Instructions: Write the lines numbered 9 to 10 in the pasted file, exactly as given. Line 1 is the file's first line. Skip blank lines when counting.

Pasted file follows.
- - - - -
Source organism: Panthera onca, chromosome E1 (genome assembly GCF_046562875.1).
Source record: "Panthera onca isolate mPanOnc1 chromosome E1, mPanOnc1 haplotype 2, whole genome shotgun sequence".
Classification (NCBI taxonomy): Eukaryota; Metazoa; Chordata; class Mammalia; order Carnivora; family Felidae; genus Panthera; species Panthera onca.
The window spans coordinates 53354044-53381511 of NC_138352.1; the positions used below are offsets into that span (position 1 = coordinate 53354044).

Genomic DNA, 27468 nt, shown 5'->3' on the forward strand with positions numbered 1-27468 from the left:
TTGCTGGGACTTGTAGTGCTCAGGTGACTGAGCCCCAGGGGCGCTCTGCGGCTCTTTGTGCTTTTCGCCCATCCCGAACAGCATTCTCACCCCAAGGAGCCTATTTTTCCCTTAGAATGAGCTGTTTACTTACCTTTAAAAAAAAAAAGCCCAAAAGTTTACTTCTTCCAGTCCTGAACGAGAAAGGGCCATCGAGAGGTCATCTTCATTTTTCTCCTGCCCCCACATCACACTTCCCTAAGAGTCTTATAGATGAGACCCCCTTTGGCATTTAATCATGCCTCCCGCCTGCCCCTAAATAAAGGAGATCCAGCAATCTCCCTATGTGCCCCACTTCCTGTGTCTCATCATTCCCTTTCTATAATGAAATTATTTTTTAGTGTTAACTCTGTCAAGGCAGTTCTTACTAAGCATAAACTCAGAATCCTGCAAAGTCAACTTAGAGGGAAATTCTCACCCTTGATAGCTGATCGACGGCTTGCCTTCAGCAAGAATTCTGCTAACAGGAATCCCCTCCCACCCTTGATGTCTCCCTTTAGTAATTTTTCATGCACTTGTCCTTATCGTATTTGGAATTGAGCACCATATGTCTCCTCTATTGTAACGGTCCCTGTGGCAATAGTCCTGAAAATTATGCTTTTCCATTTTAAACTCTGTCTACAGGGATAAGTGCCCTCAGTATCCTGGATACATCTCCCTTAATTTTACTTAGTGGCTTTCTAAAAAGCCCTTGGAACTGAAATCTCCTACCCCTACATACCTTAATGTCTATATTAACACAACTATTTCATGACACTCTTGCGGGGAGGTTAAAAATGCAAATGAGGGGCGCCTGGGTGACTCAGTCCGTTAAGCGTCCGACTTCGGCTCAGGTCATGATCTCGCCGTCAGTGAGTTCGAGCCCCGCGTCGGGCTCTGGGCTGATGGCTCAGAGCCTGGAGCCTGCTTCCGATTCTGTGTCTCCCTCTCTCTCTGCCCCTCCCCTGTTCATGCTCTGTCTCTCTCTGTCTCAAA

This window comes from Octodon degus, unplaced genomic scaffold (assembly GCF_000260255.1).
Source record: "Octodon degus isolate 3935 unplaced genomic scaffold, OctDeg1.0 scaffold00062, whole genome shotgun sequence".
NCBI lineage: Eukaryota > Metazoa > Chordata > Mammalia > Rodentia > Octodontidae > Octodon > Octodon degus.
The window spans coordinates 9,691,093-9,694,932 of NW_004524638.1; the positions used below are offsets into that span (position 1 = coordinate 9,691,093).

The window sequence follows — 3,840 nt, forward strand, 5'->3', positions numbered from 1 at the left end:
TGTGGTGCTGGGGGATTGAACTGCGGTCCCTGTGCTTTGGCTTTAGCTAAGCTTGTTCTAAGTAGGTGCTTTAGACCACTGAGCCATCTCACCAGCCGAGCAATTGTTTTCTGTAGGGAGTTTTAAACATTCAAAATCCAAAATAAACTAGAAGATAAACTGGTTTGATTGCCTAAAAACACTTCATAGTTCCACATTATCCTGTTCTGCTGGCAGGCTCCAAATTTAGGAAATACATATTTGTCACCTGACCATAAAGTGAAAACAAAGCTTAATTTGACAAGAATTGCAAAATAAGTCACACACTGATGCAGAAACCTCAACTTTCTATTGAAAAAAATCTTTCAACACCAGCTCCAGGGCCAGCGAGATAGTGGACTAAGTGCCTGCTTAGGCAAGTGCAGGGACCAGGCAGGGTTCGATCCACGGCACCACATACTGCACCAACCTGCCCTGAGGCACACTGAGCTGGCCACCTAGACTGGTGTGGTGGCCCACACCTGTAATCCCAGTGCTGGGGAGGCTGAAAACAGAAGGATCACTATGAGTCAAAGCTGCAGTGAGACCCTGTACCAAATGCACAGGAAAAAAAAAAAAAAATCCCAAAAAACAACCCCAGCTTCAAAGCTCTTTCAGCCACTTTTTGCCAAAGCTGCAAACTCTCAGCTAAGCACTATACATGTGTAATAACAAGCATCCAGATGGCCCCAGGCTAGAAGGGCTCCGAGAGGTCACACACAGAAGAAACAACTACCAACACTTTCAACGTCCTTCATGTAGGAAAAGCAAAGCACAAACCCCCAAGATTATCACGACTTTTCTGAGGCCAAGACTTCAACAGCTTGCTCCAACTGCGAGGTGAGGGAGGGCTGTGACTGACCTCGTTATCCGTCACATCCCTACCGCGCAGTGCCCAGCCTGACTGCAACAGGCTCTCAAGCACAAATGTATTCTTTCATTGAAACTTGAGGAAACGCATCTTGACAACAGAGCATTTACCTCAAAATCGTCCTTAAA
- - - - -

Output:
NCBI lineage: Eukaryota > Metazoa > Chordata > Mammalia > Rodentia > Octodontidae > Octodon > Octodon degus.
The window spans coordinates 9,691,093-9,694,932 of NW_004524638.1; the positions used below are offsets into that span (position 1 = coordinate 9,691,093).